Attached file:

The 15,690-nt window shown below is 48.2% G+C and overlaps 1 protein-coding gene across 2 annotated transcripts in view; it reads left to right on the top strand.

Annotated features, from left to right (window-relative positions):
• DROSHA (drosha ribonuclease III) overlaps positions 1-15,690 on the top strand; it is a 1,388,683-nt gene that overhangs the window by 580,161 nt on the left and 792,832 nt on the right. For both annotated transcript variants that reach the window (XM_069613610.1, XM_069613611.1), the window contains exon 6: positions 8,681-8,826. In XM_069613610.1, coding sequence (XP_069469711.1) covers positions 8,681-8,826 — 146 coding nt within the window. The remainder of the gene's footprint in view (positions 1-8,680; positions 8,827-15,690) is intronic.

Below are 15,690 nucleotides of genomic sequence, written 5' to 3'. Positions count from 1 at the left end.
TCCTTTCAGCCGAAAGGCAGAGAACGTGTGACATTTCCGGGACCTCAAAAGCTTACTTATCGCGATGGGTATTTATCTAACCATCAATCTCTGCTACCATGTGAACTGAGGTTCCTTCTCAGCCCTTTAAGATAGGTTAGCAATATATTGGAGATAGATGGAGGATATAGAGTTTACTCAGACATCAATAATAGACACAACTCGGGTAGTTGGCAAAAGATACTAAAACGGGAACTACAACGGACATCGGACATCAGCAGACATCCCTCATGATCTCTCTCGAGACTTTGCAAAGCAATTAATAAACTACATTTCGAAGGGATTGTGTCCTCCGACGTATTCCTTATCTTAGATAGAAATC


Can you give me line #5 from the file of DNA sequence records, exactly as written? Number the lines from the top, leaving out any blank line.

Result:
TCCTTTCAGCCGAAAGGCAGAGAACGTGTGACATTTCCGGGACCTCAAAAGCTTACTTATCGCGATGGGTATTTATCTAACCATCAATCTCTGCTACCATGTGAACTGAGGTTCCTTCTCAGCCCTTTAAGATAGGTTAGCAATATATTGGAGATAGATGGAGGATATAGAGTTTACTCAGACATCAATAATAGACACAACTCGGGTAGTTGGCAAAAGATACTAAAACGGGAACTACAACGGACATCGGACATCAGCAGACATCCCTCATGATCTCTCTCGAGACTTTGCAAAGCAATTAATAAACTACATTTCGAAGGGATTGTGTCCTCCGACGTATTCCTTATCTTAGATAGAAATC